Bevin defends Trump Administration's roll back of Obama's Clean Power Plan

Bevin defends Trump Administration's roll back of Obama's Clean Power Plan

Bevin defends Trump Administration's roll back of Obama's Clean Power Plan

U.S. Senator Cindy Hyde-Smith (R-Miss.) today asserted that President Trump's Affordable Clean Energy (ACE) rule to restore the rights of states to regulate carbon emissions should protect Mississippians from threatened power plant closings and rate hikes under Obama-era regulations.

Tuesday's EPA announcement opens a 60 day public-comment period before finalization.

In talking points obtained by E&E News, the administration says the EPA's own analysis shows "the proposal could reduce 2030 Carbon dioxide emissions by 0.7% to 1.5% from projected levels" under a business as usual scenario compared to 2005.

The move is the agency's first under Trump to detail how it will regulate the power-sector carbon emissions that contribute to climate change, and it sets up months of public and legal reviews, and potentially a yearslong court battle.

Hours after the head of the EPA unveiled a more industry-friendly version of power plant regulations, President Trump used a rally in West Virginia to claim that his policies have revitalized the coal industry. That plan aimed to reduce the country's carbon dioxide emissions to 32% below 2005 levels by 2030, Bloomberg reports, but the regulation was put on hold by the Supreme Court in 2016. "This new rule will go a long way toward rebuilding trust between the EPA and rural America, and I'm pleased to see it move forward".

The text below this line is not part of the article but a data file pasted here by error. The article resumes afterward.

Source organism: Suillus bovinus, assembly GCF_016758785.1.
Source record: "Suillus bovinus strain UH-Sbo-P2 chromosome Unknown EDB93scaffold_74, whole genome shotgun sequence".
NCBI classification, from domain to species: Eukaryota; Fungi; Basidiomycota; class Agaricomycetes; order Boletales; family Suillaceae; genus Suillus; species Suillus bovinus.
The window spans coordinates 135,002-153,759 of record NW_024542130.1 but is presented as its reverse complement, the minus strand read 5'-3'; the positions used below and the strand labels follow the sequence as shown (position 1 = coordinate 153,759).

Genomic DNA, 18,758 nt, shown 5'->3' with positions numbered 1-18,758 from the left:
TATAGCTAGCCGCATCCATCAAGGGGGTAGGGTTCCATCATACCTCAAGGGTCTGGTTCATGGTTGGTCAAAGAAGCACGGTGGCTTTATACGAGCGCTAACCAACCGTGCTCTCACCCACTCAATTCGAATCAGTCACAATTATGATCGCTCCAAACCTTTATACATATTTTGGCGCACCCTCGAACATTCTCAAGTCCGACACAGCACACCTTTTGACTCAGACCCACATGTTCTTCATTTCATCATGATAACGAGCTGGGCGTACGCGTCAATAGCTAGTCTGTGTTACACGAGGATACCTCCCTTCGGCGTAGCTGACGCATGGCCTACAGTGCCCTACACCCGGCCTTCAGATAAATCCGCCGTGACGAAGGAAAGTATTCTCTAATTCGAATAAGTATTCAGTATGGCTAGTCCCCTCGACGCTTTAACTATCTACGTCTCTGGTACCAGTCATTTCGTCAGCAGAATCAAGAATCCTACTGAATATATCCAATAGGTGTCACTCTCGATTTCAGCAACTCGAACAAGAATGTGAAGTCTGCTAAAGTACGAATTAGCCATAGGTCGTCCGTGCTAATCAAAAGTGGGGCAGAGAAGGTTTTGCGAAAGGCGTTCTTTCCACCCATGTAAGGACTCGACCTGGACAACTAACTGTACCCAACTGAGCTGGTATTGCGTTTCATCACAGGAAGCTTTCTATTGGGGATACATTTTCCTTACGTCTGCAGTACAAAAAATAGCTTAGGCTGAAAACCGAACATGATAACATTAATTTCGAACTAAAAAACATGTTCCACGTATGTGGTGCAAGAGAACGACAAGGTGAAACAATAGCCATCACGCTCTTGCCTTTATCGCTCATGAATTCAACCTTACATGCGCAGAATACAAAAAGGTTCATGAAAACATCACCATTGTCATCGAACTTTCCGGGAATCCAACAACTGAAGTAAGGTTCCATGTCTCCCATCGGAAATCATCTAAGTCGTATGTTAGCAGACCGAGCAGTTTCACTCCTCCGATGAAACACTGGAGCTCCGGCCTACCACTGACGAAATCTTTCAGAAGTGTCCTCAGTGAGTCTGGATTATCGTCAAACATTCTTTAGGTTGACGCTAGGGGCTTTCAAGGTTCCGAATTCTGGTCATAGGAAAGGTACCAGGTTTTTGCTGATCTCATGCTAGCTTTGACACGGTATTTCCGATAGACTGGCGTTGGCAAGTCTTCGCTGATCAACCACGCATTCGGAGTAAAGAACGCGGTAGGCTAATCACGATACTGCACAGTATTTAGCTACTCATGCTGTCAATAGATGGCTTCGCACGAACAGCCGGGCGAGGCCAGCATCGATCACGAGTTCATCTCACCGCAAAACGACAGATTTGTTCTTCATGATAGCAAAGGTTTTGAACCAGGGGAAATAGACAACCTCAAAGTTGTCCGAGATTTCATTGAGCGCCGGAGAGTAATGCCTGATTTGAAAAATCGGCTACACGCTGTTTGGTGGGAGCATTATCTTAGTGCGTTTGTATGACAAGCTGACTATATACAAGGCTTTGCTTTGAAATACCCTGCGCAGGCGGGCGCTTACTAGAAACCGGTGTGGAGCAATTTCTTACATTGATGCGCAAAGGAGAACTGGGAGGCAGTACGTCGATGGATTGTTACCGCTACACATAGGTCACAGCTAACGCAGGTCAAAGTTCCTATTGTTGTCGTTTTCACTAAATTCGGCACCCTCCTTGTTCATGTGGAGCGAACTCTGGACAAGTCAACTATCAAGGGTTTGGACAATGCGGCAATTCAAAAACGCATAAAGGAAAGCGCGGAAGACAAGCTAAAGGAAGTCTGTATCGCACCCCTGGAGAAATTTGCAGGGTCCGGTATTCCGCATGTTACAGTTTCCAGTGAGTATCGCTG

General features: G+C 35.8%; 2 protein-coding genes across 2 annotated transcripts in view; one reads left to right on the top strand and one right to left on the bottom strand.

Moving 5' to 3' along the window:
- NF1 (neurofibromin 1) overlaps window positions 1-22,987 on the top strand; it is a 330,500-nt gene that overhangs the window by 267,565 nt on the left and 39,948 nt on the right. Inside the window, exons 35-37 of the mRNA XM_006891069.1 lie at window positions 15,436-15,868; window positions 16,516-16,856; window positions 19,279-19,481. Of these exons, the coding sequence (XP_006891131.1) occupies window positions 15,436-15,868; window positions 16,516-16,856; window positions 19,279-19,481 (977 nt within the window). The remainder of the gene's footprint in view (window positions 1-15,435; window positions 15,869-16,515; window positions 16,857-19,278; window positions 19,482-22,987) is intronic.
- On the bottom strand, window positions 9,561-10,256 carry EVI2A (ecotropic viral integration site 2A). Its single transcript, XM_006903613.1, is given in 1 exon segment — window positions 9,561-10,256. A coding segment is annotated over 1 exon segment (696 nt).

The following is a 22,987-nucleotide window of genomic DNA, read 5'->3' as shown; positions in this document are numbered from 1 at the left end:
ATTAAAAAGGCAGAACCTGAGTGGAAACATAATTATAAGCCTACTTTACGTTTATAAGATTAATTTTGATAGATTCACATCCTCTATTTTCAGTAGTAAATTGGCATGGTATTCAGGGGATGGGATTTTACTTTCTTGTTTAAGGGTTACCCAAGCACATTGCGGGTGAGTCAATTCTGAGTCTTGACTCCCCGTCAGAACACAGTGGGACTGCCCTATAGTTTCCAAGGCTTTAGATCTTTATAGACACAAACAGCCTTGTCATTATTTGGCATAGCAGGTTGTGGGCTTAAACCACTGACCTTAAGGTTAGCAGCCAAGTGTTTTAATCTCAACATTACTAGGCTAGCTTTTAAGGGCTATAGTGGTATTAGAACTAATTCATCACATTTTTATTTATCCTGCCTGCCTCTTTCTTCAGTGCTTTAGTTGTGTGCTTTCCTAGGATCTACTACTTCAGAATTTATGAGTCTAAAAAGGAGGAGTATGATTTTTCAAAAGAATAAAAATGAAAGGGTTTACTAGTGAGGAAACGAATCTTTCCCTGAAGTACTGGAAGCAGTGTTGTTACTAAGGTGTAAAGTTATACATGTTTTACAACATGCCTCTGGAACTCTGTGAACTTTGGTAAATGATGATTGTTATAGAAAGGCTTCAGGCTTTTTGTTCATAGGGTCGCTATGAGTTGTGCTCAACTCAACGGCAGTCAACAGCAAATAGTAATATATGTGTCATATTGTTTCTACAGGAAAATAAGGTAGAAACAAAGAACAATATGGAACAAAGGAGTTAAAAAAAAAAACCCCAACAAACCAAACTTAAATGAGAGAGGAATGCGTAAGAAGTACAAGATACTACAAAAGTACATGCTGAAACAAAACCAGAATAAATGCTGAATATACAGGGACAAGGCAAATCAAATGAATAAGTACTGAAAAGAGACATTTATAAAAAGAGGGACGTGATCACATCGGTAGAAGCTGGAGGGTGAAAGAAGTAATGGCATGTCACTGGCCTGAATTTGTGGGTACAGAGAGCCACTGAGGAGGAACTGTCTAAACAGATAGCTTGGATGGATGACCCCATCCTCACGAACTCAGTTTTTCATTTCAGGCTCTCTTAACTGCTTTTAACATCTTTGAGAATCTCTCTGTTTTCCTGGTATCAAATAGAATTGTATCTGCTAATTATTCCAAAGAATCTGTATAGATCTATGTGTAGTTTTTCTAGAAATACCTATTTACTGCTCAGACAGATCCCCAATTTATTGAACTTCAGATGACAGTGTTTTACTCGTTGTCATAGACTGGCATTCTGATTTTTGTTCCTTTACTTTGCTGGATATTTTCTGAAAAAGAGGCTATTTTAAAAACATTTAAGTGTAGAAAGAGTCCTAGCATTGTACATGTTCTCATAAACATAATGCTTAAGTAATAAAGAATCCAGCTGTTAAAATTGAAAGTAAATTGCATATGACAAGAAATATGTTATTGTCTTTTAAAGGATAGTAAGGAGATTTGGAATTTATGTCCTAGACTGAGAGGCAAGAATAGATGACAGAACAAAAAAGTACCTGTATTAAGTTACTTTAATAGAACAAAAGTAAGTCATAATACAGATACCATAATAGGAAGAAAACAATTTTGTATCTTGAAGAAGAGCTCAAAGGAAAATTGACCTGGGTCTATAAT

IN has 16 coal-fired power plants, and gets more than 70 percent of its power from coal. The Trump administration said the reductions would be "comparable" due to changes in the energy market.

But industry statistics reveal a muted job recovery in coal, at best.

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Senator Mitch McConnell says Obama's Clean Power Plan doesn't do much in giving people cleaner air.

The Trump administration's Affordable Clean Energy Rule (ACE) would replace former president Barack Obama's 2015 Clean Power Plan, which the EPA described as "overly prescriptive and burdensome" for states and the economy.

The Obama rule had been stayed by US courts. The new plan, however, would allow for relaxation of pollution rules for older coal power plants. The earlier rule never went into effect after legal challenges but would have required North Dakota to cut carbon dioxide emissions by almost 45 percent by 2030, causing concern among utility executives.

If implemented, Schneider said, "the result will actually be more pollution and unnecessary loss of life - by the EPA's own reckoning about 1,000 avoidable deaths per year, while doing nothing to stem climate change".

The projection of increased deaths and costs marks "what's extraordinary about this proposal", said Richard Revesz, dean emeritus at the New York University School of Law.

Announcing the regulation on Tuesday, Bill Wehrum, the EPA's assistant administrator for the office of air and radiation, told journalists that he had worked at the EPA under President George W. Bush when the agency tried to argue that it did not have the legal authority to regulate greenhouse gas emissions.

One of the key differences between the Trump rule and the Obama one is the lack of pollution goals.

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